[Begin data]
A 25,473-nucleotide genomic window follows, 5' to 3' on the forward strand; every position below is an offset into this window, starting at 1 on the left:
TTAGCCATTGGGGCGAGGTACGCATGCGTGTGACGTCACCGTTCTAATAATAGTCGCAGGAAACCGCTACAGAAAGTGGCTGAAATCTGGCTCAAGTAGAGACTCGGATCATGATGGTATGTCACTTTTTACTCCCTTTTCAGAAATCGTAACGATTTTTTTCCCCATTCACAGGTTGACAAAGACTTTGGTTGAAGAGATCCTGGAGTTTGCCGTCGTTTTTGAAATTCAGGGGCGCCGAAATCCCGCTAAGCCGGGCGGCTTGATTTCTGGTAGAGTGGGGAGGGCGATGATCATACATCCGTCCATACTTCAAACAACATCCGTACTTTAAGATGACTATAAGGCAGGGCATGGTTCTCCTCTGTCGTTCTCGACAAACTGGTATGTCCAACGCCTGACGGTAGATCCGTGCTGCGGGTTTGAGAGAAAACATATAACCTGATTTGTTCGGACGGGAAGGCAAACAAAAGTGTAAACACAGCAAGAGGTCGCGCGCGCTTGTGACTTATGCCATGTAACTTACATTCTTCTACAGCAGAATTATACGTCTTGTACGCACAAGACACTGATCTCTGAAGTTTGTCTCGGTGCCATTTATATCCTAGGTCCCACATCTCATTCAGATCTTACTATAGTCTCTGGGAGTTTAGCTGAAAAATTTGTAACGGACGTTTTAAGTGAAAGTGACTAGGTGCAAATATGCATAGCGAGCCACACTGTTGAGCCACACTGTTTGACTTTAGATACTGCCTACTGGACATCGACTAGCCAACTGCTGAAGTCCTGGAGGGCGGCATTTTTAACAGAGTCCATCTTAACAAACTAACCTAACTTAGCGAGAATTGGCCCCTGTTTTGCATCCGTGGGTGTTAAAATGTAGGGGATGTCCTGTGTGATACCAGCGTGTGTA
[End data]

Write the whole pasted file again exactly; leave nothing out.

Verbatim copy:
A 25,473-nucleotide genomic window follows, 5' to 3' on the forward strand; every position below is an offset into this window, starting at 1 on the left:
TTAGCCATTGGGGCGAGGTACGCATGCGTGTGACGTCACCGTTCTAATAATAGTCGCAGGAAACCGCTACAGAAAGTGGCTGAAATCTGGCTCAAGTAGAGACTCGGATCATGATGGTATGTCACTTTTTACTCCCTTTTCAGAAATCGTAACGATTTTTTTCCCCATTCACAGGTTGACAAAGACTTTGGTTGAAGAGATCCTGGAGTTTGCCGTCGTTTTTGAAATTCAGGGGCGCCGAAATCCCGCTAAGCCGGGCGGCTTGATTTCTGGTAGAGTGGGGAGGGCGATGATCATACATCCGTCCATACTTCAAACAACATCCGTACTTTAAGATGACTATAAGGCAGGGCATGGTTCTCCTCTGTCGTTCTCGACAAACTGGTATGTCCAACGCCTGACGGTAGATCCGTGCTGCGGGTTTGAGAGAAAACATATAACCTGATTTGTTCGGACGGGAAGGCAAACAAAAGTGTAAACACAGCAAGAGGTCGCGCGCGCTTGTGACTTATGCCATGTAACTTACATTCTTCTACAGCAGAATTATACGTCTTGTACGCACAAGACACTGATCTCTGAAGTTTGTCTCGGTGCCATTTATATCCTAGGTCCCACATCTCATTCAGATCTTACTATAGTCTCTGGGAGTTTAGCTGAAAAATTTGTAACGGACGTTTTAAGTGAAAGTGACTAGGTGCAAATATGCATAGCGAGCCACACTGTTGAGCCACACTGTTTGACTTTAGATACTGCCTACTGGACATCGACTAGCCAACTGCTGAAGTCCTGGAGGGCGGCATTTTTAACAGAGTCCATCTTAACAAACTAACCTAACTTAGCGAGAATTGGCCCCTGTTTTGCATCCGTGGGTGTTAAAATGTAGGGGATGTCCTGTGTGATACCAGCGTGTGTA